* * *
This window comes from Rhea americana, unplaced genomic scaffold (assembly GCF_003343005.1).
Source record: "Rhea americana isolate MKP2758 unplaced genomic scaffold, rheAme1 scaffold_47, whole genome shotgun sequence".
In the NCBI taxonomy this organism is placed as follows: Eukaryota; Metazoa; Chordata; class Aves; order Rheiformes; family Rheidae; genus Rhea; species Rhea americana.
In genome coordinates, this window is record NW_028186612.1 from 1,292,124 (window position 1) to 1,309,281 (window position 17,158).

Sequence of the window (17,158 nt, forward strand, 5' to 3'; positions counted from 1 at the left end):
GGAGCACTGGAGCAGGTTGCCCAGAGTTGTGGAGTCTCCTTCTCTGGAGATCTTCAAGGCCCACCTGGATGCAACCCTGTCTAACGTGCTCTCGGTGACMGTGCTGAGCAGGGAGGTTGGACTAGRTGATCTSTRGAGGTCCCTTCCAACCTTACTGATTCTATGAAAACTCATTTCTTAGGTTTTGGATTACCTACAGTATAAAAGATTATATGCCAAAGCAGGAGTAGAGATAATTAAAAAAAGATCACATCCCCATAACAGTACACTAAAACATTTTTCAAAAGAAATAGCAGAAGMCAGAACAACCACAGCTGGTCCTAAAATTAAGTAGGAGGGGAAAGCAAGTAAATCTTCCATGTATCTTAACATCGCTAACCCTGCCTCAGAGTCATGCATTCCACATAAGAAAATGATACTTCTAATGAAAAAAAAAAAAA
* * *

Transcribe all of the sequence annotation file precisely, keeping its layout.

This window comes from Rhea americana, unplaced genomic scaffold (assembly GCF_003343005.1).
Source record: "Rhea americana isolate MKP2758 unplaced genomic scaffold, rheAme1 scaffold_47, whole genome shotgun sequence".
In the NCBI taxonomy this organism is placed as follows: Eukaryota; Metazoa; Chordata; class Aves; order Rheiformes; family Rheidae; genus Rhea; species Rhea americana.
In genome coordinates, this window is record NW_028186612.1 from 1,292,124 (window position 1) to 1,309,281 (window position 17,158).

Sequence of the window (17,158 nt, forward strand, 5' to 3'; positions counted from 1 at the left end):
GGAGCACTGGAGCAGGTTGCCCAGAGTTGTGGAGTCTCCTTCTCTGGAGATCTTCAAGGCCCACCTGGATGCAACCCTGTCTAACGTGCTCTCGGTGACMGTGCTGAGCAGGGAGGTTGGACTAGRTGATCTSTRGAGGTCCCTTCCAACCTTACTGATTCTATGAAAACTCATTTCTTAGGTTTTGGATTACCTACAGTATAAAAGATTATATGCCAAAGCAGGAGTAGAGATAATTAAAAAAAGATCACATCCCCATAACAGTACACTAAAACATTTTTCAAAAGAAATAGCAGAAGMCAGAACAACCACAGCTGGTCCTAAAATTAAGTAGGAGGGGAAAGCAAGTAAATCTTCCATGTATCTTAACATCGCTAACCCTGCCTCAGAGTCATGCATTCCACATAAGAAAATGATACTTCTAATGAAAAAAAAAAAAA